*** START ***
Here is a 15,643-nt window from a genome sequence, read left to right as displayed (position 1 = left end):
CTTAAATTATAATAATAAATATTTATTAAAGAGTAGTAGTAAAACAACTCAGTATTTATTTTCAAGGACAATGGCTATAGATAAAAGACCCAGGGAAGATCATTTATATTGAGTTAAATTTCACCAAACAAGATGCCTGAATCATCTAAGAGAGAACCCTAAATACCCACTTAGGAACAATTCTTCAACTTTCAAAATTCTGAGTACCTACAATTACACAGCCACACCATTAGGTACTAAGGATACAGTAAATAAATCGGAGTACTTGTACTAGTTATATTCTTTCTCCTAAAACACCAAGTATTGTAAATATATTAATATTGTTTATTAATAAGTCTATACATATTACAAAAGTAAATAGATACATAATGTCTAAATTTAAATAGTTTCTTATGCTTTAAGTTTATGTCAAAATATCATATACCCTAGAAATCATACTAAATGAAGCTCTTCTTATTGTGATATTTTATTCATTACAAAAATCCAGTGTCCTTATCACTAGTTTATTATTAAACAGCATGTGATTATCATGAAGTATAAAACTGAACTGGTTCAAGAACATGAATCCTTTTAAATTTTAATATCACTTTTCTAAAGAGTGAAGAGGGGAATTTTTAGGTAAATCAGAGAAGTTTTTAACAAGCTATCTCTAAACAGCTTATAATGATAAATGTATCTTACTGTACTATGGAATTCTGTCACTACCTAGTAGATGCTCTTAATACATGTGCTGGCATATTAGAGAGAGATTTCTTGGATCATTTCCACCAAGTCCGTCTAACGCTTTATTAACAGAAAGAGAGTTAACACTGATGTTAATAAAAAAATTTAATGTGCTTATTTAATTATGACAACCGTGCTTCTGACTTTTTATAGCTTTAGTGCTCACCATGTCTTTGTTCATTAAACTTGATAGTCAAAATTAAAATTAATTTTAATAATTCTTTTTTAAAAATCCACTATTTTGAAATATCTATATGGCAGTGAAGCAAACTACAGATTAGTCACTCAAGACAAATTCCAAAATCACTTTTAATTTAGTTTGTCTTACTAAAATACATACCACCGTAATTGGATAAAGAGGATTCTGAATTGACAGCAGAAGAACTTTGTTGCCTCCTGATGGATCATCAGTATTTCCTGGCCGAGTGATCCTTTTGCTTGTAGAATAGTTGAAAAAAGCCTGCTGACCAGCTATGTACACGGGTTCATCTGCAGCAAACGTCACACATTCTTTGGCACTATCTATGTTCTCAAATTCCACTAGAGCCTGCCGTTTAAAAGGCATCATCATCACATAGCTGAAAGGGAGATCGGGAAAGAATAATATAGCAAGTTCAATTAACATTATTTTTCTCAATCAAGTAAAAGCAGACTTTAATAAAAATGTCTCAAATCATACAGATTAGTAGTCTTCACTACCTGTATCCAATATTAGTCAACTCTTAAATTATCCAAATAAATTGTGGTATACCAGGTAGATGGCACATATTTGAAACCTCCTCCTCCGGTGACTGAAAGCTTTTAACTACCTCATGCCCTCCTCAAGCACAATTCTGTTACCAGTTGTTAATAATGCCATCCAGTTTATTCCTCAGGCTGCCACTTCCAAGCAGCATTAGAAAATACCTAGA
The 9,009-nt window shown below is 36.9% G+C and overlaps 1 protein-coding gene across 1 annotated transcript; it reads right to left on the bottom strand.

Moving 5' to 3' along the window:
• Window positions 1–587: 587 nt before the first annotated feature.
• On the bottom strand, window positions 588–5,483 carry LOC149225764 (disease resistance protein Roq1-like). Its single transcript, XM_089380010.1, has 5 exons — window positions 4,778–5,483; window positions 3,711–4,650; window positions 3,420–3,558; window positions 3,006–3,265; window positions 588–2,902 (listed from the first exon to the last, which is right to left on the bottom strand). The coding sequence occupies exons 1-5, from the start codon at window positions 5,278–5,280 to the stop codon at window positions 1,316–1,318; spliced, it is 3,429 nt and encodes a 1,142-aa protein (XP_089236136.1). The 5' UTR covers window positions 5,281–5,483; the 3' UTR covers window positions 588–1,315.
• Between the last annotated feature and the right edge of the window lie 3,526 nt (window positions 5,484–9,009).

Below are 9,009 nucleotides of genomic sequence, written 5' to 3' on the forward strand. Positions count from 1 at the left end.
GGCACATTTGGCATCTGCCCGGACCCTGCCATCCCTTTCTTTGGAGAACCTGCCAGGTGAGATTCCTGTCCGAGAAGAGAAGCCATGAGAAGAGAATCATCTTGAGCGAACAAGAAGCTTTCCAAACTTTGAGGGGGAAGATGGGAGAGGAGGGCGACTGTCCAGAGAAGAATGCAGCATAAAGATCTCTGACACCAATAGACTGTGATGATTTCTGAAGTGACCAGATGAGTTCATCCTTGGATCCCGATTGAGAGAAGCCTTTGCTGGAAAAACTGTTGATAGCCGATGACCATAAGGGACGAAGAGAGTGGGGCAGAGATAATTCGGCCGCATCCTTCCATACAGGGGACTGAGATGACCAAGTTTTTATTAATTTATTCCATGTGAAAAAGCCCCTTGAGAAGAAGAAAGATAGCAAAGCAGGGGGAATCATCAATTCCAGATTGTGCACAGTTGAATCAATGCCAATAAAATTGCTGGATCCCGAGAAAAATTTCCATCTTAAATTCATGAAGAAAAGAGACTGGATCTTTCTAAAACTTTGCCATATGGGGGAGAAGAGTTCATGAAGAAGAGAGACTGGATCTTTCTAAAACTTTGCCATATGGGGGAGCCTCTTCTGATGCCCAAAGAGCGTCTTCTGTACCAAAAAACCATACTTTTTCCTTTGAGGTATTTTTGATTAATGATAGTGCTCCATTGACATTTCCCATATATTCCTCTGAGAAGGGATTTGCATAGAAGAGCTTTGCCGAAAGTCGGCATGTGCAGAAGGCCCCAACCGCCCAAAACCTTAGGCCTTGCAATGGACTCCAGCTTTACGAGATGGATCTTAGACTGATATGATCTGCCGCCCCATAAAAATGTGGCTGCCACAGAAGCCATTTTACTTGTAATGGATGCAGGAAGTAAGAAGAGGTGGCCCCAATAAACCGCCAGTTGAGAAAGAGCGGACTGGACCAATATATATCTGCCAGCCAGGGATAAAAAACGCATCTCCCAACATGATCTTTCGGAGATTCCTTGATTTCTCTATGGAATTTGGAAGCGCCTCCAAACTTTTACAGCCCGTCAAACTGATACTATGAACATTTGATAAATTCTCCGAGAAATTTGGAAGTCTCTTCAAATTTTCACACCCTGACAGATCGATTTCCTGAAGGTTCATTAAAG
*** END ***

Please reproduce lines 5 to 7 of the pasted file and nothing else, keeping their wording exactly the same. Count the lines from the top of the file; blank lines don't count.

• Window positions 1–587: 587 nt before the first annotated feature.
• On the bottom strand, window positions 588–5,483 carry LOC149225764 (disease resistance protein Roq1-like). Its single transcript, XM_089380010.1, has 5 exons — window positions 4,778–5,483; window positions 3,711–4,650; window positions 3,420–3,558; window positions 3,006–3,265; window positions 588–2,902 (listed from the first exon to the last, which is right to left on the bottom strand). The coding sequence occupies exons 1-5, from the start codon at window positions 5,278–5,280 to the stop codon at window positions 1,316–1,318; spliced, it is 3,429 nt and encodes a 1,142-aa protein (XP_089236136.1). The 5' UTR covers window positions 5,281–5,483; the 3' UTR covers window positions 588–1,315.
• Between the last annotated feature and the right edge of the window lie 3,526 nt (window positions 5,484–9,009).